The Telling Room is non fiction -- the story of a writer's obsession with a rare Spanish cheese and its maker. It's a meandering tale, full of asides and footnotes that would probably annoy some but which I enjoyed immensely. Such is Paterniti's devotion to his subject that he moves his family to a rural Spanish village so that he can learn more about the volatile Ambrosio who brought this cheese to world fame and then lost almost everything, The book is a little self indulgent -- but I still loved it -- the descriptions of the land, the people, and the food are wonderful. If the book sounds interesting to you, the NY Times review is well worth a read.
To Say Nothing of the Dog or, How We Found the Bishop's Bird Stump at Last is a comic science fiction novel of time travel (with a touch of romance and mystery), Oxford, Coventry, a dog, a cat, and some very expensive goldfish, as well as assorted scholars, butlers, curates, and other stock characters of English comic fiction. It won both the Hugo and Locus Awards and was nominated for the Nebula Award.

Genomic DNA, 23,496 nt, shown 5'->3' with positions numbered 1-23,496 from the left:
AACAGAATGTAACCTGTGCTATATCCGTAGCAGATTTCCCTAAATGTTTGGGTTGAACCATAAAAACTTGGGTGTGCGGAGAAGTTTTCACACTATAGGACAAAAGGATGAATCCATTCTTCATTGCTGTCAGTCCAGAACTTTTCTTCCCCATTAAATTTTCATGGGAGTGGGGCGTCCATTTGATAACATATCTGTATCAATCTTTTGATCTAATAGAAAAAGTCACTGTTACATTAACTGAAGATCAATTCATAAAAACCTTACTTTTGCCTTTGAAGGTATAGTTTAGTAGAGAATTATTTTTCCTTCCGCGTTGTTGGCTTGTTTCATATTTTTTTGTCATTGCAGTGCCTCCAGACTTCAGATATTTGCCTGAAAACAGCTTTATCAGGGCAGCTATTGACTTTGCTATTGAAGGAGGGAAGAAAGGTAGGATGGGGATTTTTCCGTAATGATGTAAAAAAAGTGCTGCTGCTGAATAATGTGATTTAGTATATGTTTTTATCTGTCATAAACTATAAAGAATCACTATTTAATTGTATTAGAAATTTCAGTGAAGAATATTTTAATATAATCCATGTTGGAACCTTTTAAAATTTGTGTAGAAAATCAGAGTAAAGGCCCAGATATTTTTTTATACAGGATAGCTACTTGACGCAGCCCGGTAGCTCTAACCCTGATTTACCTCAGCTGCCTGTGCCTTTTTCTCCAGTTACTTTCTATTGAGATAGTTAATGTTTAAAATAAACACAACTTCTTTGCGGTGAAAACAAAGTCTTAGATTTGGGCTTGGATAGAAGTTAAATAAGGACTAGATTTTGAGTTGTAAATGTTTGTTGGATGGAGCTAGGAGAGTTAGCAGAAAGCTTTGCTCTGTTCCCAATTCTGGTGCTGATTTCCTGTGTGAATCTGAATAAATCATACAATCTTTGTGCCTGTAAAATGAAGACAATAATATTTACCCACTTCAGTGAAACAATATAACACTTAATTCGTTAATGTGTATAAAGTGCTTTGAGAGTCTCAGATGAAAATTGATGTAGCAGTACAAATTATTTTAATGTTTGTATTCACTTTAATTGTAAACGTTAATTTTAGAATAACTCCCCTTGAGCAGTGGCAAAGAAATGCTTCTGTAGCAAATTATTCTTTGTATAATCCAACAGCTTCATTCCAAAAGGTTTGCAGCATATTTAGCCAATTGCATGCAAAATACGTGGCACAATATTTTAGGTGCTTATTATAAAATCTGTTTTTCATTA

This extremely quirky novel references some classic English works -- Three Men in a Boat (To Say Nothing of the Dog,) Dorothy L. Sayers, amd P.G. Wodehouse. And like much British humor, it is very silly, indeed. And a great deal of fun.
Last of this odd trio is One Thousand White Women which purports to the the journal of May Dodd, institutionalized by her family for so-called promiscuity and released from said institution to participate in a secret government program to tame the western 'savages' by sending the white women to marry.
Not surprisingly, May finds much that is admirable in the 'savage' society. Though there never was any such 'secret government program,' the contrast between white and Native American mores rings true, as do the various characters. Thanks to Pat in East TN for telling me about this book several years ago!